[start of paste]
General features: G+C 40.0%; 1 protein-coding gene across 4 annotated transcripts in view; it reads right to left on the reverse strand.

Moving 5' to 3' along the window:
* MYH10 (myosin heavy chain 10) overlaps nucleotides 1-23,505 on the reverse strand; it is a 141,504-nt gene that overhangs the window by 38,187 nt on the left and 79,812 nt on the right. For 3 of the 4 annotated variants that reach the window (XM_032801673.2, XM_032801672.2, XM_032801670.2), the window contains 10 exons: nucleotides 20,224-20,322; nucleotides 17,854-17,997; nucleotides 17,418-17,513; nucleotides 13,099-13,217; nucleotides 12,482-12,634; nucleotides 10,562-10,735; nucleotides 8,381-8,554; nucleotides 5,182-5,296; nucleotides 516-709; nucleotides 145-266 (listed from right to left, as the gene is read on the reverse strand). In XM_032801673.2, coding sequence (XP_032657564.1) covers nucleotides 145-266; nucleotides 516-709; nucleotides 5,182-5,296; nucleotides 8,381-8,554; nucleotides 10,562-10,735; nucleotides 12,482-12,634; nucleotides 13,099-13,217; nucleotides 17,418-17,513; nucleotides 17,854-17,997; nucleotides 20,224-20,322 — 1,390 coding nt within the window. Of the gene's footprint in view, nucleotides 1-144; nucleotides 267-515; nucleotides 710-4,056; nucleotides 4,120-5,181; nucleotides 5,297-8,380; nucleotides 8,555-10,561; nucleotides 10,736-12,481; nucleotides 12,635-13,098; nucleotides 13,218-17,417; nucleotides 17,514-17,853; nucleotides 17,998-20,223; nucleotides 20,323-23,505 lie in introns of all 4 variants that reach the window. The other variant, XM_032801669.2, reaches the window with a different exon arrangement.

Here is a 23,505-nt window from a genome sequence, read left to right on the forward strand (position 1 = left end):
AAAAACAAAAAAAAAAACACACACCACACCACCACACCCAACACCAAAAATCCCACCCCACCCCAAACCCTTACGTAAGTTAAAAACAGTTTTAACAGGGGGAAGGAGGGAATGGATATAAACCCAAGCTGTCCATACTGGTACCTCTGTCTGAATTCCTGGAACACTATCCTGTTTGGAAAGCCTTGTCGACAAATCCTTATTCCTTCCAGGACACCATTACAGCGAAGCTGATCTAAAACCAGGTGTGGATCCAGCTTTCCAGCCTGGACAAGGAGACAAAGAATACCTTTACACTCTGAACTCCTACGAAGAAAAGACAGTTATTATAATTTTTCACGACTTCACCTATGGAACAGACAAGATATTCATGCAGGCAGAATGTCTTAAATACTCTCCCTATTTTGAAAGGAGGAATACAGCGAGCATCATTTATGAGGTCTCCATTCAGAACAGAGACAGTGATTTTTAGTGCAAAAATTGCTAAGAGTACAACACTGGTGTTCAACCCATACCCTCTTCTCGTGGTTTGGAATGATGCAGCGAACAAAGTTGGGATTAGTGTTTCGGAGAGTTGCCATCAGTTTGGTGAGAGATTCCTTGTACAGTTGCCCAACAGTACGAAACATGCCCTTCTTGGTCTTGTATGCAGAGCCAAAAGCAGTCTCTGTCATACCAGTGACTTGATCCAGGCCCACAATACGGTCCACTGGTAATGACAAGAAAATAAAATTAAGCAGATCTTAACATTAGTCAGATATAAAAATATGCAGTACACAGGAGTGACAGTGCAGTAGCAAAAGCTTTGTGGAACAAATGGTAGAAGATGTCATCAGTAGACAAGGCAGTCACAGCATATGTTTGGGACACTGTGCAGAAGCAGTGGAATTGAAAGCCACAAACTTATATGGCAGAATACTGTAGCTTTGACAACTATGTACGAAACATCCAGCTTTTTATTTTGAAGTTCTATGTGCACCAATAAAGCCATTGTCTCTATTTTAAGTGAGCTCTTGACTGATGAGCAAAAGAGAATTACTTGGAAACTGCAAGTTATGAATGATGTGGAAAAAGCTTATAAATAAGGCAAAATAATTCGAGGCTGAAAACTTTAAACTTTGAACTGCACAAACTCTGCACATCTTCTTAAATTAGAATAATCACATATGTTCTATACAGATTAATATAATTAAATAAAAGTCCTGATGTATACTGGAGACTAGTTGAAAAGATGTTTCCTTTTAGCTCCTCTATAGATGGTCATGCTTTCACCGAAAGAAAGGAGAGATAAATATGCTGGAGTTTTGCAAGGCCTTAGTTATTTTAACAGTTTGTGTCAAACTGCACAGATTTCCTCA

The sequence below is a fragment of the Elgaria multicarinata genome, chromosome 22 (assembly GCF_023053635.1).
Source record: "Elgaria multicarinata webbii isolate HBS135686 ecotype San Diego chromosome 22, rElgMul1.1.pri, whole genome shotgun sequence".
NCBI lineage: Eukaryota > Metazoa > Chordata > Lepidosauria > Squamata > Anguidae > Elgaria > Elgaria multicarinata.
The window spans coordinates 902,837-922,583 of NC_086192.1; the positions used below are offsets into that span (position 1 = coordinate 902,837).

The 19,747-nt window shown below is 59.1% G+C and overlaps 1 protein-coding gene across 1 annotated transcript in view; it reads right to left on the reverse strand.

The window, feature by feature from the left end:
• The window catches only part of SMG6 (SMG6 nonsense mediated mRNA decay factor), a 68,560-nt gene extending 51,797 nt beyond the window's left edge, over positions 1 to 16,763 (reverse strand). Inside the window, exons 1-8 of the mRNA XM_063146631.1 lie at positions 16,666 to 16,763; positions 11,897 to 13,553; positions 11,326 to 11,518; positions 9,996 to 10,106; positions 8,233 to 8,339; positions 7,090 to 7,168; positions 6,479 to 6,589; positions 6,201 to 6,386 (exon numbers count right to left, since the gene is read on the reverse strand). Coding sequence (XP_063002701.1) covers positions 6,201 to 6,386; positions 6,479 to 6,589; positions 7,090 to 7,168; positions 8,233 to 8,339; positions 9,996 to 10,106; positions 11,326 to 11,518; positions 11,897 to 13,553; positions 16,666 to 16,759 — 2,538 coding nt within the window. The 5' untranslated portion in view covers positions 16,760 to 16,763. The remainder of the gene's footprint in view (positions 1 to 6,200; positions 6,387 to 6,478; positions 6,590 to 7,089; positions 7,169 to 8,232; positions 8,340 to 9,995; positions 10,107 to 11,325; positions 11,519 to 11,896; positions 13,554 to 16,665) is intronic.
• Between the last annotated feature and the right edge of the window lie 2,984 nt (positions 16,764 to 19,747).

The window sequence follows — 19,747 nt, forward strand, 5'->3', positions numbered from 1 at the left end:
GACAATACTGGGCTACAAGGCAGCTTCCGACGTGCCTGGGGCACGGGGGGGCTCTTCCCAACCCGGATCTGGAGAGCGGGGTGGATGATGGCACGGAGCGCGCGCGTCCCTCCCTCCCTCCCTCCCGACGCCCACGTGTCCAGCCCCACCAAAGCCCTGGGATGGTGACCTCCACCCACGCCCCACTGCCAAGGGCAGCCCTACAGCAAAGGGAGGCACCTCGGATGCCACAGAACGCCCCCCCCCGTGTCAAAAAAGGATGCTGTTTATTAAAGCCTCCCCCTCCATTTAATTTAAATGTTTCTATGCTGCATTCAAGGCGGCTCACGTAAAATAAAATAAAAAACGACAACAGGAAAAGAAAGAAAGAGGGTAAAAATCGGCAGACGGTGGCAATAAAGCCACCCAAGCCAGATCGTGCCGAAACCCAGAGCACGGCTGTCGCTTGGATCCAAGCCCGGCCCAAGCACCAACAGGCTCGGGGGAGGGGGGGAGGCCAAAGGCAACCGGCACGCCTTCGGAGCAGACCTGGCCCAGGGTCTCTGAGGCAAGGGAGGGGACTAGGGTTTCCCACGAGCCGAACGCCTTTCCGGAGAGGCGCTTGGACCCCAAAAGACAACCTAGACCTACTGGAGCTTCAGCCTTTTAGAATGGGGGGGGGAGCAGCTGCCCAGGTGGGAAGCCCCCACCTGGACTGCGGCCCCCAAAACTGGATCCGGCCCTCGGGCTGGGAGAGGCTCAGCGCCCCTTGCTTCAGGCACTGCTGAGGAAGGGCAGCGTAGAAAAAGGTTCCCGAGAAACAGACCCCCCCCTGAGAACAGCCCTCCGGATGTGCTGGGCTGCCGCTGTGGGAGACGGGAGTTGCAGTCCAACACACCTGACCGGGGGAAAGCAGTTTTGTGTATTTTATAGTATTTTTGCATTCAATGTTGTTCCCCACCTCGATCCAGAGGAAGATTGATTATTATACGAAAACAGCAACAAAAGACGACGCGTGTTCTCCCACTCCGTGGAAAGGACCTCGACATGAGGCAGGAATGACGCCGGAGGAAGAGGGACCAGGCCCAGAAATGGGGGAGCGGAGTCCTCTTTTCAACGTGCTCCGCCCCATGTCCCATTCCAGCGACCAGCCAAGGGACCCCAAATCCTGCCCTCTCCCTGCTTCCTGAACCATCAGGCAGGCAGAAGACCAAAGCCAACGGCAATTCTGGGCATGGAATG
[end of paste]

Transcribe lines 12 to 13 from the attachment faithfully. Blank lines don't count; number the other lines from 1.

• The window catches only part of SMG6 (SMG6 nonsense mediated mRNA decay factor), a 68,560-nt gene extending 51,797 nt beyond the window's left edge, over positions 1 to 16,763 (reverse strand). Inside the window, exons 1-8 of the mRNA XM_063146631.1 lie at positions 16,666 to 16,763; positions 11,897 to 13,553; positions 11,326 to 11,518; positions 9,996 to 10,106; positions 8,233 to 8,339; positions 7,090 to 7,168; positions 6,479 to 6,589; positions 6,201 to 6,386 (exon numbers count right to left, since the gene is read on the reverse strand). Coding sequence (XP_063002701.1) covers positions 6,201 to 6,386; positions 6,479 to 6,589; positions 7,090 to 7,168; positions 8,233 to 8,339; positions 9,996 to 10,106; positions 11,326 to 11,518; positions 11,897 to 13,553; positions 16,666 to 16,759 — 2,538 coding nt within the window. The 5' untranslated portion in view covers positions 16,760 to 16,763. The remainder of the gene's footprint in view (positions 1 to 6,200; positions 6,387 to 6,478; positions 6,590 to 7,089; positions 7,169 to 8,232; positions 8,340 to 9,995; positions 10,107 to 11,325; positions 11,519 to 11,896; positions 13,554 to 16,665) is intronic.
• Between the last annotated feature and the right edge of the window lie 2,984 nt (positions 16,764 to 19,747).